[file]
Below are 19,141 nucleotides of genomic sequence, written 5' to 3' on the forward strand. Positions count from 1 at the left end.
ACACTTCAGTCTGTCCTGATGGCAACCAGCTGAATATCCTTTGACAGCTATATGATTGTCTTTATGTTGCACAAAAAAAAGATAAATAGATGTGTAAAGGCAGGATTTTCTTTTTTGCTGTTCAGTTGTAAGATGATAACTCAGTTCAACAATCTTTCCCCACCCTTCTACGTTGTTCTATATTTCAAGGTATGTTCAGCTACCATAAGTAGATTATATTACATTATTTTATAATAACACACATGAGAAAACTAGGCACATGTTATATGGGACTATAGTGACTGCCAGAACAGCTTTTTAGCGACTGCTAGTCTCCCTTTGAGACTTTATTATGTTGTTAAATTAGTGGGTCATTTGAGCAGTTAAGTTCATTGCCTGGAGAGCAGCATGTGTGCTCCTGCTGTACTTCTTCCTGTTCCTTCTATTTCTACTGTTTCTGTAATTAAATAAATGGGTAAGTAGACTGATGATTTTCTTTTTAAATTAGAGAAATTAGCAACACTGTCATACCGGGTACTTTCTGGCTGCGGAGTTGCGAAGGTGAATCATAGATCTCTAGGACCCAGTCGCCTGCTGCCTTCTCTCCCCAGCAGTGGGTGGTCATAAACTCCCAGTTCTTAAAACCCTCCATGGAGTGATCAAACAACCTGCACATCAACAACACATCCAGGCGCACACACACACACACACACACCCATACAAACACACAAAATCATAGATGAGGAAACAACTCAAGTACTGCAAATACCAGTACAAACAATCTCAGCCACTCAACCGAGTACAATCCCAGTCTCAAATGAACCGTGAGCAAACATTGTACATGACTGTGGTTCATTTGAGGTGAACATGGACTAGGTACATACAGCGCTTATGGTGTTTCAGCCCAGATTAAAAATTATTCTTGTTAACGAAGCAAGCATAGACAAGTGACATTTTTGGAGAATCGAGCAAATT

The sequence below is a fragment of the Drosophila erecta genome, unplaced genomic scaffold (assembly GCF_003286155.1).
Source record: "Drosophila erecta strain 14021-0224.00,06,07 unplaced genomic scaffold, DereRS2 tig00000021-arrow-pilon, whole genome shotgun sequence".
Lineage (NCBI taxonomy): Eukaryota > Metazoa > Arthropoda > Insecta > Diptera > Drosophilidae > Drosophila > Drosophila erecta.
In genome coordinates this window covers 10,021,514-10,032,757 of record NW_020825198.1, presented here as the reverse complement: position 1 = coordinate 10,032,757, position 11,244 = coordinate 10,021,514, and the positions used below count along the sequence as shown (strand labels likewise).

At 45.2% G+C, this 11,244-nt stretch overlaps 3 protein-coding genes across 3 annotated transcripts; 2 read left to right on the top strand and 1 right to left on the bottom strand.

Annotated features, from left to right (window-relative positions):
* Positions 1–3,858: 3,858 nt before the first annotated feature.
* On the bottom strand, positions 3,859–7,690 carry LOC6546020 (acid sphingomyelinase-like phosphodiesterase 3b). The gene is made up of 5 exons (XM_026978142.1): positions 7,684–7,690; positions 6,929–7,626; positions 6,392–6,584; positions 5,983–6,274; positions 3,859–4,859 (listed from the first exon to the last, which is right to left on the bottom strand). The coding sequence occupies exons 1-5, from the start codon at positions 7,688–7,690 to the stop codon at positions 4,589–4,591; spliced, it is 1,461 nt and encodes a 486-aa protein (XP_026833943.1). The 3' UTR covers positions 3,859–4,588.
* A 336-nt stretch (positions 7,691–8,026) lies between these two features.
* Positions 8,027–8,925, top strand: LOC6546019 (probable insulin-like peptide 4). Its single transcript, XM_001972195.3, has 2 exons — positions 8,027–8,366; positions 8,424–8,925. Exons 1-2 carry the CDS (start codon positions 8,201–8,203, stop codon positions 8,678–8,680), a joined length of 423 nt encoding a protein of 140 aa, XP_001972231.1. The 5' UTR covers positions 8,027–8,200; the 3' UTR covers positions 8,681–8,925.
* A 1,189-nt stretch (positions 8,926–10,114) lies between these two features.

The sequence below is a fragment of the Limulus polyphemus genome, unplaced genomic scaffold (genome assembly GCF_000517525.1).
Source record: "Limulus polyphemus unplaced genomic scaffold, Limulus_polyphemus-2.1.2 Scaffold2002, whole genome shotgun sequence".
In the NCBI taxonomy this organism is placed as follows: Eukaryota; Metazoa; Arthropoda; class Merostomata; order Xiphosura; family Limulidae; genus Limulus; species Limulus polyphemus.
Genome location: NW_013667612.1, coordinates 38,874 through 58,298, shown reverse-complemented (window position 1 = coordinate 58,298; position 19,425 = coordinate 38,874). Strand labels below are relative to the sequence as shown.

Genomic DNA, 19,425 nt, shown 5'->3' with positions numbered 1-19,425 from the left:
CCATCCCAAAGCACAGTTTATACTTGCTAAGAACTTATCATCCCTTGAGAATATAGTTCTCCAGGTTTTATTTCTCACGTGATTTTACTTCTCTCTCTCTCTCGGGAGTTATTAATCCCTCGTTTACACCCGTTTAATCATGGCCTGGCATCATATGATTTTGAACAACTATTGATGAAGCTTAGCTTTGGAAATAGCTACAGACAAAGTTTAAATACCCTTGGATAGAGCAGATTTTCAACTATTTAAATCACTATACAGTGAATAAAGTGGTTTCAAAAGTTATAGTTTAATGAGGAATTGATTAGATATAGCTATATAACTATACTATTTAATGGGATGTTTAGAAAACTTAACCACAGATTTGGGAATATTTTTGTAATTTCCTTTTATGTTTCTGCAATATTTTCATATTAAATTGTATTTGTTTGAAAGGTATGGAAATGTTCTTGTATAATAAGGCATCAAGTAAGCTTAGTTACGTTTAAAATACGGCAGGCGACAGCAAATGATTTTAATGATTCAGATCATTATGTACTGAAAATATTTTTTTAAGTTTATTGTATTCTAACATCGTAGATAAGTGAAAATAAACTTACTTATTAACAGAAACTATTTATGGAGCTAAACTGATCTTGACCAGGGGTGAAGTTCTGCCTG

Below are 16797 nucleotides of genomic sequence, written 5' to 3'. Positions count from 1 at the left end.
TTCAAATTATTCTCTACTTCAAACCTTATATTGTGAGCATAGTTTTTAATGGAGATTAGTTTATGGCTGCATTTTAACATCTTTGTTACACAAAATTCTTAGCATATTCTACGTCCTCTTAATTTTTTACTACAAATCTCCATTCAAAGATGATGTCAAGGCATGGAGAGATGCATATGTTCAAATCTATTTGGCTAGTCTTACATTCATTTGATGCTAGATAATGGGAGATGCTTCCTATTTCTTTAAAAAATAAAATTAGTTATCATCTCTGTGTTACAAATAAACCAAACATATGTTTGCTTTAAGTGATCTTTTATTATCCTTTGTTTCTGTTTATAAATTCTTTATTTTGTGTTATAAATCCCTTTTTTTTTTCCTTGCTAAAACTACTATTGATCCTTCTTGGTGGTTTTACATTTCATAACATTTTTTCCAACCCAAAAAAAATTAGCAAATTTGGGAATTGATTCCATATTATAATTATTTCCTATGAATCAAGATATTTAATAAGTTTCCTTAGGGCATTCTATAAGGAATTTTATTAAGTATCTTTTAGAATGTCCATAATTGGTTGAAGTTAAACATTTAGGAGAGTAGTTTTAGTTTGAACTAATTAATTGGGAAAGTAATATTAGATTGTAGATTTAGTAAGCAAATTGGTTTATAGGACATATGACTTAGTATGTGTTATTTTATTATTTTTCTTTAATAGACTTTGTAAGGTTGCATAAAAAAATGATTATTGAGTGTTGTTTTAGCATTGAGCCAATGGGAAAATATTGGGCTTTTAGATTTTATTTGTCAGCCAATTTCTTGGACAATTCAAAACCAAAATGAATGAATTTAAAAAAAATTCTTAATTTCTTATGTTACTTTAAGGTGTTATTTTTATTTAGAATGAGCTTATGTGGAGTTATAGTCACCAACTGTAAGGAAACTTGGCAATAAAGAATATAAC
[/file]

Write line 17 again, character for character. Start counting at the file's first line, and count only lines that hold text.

Genome location: NW_013667612.1, coordinates 38,874 through 58,298, shown reverse-complemented (window position 1 = coordinate 58,298; position 19,425 = coordinate 38,874). Strand labels below are relative to the sequence as shown.